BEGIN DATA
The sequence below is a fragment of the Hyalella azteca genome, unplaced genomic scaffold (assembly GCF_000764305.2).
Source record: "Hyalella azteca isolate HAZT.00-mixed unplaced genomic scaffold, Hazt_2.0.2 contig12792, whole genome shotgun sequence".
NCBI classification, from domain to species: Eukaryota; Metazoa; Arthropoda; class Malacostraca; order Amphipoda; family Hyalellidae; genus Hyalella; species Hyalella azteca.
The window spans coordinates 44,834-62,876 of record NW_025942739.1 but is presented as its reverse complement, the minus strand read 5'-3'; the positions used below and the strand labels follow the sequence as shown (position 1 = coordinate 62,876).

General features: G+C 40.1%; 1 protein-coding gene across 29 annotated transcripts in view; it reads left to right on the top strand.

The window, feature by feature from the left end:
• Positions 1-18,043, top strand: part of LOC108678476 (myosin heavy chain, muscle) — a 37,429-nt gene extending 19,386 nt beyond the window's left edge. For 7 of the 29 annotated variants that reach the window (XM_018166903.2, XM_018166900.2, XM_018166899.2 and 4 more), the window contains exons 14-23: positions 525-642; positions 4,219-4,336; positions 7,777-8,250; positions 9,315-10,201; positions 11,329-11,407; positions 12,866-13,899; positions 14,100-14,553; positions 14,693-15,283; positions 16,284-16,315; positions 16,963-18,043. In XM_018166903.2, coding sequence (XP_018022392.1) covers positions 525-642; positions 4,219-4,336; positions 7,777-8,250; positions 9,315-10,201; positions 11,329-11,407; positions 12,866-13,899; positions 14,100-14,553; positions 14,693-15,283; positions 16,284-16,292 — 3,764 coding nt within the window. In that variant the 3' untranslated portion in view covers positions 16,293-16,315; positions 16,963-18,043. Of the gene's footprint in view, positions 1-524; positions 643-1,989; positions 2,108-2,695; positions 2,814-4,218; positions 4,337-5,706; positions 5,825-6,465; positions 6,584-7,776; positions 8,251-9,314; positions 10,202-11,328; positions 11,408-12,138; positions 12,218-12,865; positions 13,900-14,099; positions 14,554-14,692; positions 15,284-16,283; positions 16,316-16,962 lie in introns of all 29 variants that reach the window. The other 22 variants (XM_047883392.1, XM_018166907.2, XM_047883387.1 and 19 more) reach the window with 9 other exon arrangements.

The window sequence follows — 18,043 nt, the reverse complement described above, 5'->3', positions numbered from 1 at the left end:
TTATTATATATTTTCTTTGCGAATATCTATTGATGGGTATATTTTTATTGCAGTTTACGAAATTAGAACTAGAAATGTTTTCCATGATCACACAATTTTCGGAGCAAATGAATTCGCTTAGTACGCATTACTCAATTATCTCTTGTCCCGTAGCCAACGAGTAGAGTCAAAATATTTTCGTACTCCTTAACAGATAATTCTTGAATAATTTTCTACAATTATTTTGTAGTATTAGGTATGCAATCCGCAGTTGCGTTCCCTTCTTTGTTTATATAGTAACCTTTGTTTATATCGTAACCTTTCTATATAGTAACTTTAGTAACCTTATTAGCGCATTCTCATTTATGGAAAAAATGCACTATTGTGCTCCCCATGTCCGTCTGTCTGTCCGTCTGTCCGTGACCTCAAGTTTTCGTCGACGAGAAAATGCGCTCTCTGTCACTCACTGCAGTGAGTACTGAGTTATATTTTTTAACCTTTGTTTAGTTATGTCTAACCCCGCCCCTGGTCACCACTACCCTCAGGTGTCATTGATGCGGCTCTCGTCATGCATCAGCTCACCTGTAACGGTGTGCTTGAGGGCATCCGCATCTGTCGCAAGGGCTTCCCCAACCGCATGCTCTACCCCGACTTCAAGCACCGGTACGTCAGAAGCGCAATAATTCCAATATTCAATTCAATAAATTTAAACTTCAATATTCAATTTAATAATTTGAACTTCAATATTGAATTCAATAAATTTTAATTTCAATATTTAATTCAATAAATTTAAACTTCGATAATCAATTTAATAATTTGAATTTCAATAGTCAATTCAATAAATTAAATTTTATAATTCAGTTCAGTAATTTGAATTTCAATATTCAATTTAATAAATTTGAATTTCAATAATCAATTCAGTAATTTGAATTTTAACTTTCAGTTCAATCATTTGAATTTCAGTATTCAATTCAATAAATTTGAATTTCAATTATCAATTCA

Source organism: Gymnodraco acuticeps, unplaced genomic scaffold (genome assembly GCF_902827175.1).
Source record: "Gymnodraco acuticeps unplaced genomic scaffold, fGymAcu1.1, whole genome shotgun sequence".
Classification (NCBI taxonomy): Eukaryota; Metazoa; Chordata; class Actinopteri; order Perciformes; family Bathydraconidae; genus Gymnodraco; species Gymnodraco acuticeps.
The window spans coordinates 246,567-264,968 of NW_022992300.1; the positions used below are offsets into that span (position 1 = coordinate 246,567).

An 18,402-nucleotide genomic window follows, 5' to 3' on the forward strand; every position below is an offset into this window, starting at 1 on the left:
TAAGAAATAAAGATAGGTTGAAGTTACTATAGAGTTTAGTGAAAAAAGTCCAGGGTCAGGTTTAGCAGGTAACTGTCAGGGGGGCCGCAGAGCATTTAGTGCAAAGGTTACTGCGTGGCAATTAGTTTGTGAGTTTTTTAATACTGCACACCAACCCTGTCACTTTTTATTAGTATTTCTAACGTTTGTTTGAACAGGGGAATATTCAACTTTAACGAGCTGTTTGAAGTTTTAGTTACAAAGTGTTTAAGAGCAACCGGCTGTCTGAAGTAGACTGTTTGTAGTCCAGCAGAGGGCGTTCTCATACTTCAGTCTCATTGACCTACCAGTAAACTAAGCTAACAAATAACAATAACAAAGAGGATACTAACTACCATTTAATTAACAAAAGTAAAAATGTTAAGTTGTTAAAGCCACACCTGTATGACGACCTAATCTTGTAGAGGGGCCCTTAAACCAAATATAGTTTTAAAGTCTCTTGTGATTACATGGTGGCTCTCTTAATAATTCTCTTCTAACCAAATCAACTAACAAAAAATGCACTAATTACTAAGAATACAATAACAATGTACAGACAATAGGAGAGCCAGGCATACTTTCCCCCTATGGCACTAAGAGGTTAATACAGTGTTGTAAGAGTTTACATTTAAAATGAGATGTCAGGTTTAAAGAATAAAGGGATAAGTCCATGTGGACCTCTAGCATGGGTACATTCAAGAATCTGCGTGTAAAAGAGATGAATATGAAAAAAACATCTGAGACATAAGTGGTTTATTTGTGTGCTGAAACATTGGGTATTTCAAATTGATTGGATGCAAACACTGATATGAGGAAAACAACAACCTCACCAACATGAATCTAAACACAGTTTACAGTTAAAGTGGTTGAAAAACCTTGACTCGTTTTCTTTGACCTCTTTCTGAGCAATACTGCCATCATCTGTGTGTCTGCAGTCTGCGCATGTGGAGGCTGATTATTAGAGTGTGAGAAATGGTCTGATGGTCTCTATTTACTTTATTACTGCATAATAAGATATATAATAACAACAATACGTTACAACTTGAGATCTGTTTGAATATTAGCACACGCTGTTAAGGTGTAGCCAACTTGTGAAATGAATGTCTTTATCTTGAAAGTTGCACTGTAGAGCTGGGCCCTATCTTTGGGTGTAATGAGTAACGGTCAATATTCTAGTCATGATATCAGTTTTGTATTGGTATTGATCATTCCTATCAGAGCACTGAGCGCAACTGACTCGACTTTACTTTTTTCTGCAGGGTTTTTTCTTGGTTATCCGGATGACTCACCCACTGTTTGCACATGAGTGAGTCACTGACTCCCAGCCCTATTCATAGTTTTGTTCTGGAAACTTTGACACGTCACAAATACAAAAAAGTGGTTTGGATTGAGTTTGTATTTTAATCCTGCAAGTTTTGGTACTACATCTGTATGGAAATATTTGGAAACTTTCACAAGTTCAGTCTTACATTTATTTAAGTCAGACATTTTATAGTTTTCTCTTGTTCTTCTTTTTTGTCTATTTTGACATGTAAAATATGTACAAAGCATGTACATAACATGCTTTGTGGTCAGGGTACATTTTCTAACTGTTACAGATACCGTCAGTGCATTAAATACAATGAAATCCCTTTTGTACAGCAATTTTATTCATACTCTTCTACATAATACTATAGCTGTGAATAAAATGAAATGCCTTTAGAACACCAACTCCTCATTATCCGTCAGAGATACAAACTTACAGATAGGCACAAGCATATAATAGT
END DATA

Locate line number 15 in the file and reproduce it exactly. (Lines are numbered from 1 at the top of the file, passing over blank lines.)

TAAGAAATAAAGATAGGTTGAAGTTACTATAGAGTTTAGTGAAAAAAGTCCAGGGTCAGGTTTAGCAGGTAACTGTCAGGGGGGCCGCAGAGCATTTAGTGCAAAGGTTACTGCGTGGCAATTAGTTTGTGAGTTTTTTAATACTGCACACCAACCCTGTCACTTTTTATTAGTATTTCTAACGTTTGTTTGAACAGGGGAATATTCAACTTTAACGAGCTGTTTGAAGTTTTAGTTACAAAGTGTTTAAGAGCAACCGGCTGTCTGAAGTAGACTGTTTGTAGTCCAGCAGAGGGCGTTCTCATACTTCAGTCTCATTGACCTACCAGTAAACTAAGCTAACAAATAACAATAACAAAGAGGATACTAACTACCATTTAATTAACAAAAGTAAAAATGTTAAGTTGTTAAAGCCACACCTGTATGACGACCTAATCTTGTAGAGGGGCCCTTAAACCAAATATAGTTTTAAAGTCTCTTGTGATTACATGGTGGCTCTCTTAATAATTCTCTTCTAACCAAATCAACTAACAAAAAATGCACTAATTACTAAGAATACAATAACAATGTACAGACAATAGGAGAGCCAGGCATACTTTCCCCCTATGGCACTAAGAGGTTAATACAGTGTTGTAAGAGTTTACATTTAAAATGAGATGTCAGGTTTAAAGAATAAAGGGATAAGTCCATGTGGACCTCTAGCATGGGTACATTCAAGAATCTGCGTGTAAAAGAGATGAATATGAAAAAAACATCTGAGACATAAGTGGTTTATTTGTGTGCTGAAACATTGGGTATTTCAAATTGATTGGATGCAAACACTGATATGAGGAAAACAACAACCTCACCAACATGAATCTAAACACAGTTTACAGTTAAAGTGGTTGAAAAACCTTGACTCGTTTTCTTTGACCTCTTTCTGAGCAATACTGCCATCATCTGTGTGTCTGCAGTCTGCGCATGTGGAGGCTGATTATTAGAGTGTGAGAAATGGTCTGATGGTCTCTATTTACTTTATTACTGCATAATAAGATATATAATAACAACAATACGTTACAACTTGAGATCTGTTTGAATATTAGCACACGCTGTTAAGGTGTAGCCAACTTGTGAAATGAATGTCTTTATCTTGAAAGTTGCACTGTAGAGCTGGGCCCTATCTTTGGGTGTAATGAGTAACGGTCAATATTCTAGTCATGATATCAGTTTTGTATTGGTATTGATCATTCCTATCAGAGCACTGAGCGCAACTGACTCGACTTTACTTTTTTCTGCAGGGTTTTTTCTTGGTTATCCGGATGACTCACCCACTGTTTGCACATGAGTGAGTCACTGACTCCCAGCCCTATTCATAGTTTTGTTCTGGAAACTTTGACACGTCACAAATACAAAAAAGTGGTTTGGATTGAGTTTGTATTTTAATCCTGCAAGTTTTGGTACTACATCTGTATGGAAATATTTGGAAACTTTCACAAGTTCAGTCTTACATTTATTTAAGTCAGACATTTTATAGTTTTCTCTTGTTCTTCTTTTTTGTCTATTTTGACATGTAAAATATGTACAAAGCATGTACATAACATGCTTTGTGGTCAGGGTACATTTTCTAACTGTTACAGATACCGTCAGTGCATTAAATACAATGAAATCCCTTTTGTACAGCAATTTTATTCATACTCTTCTACATAATACTATAGCTGTGAATAAAATGAAATGCCTTTAGAACACCAACTCCTCATTATCCGTCAGAGATACAAACTTACAGATAGGCACAAGCATATAATAGT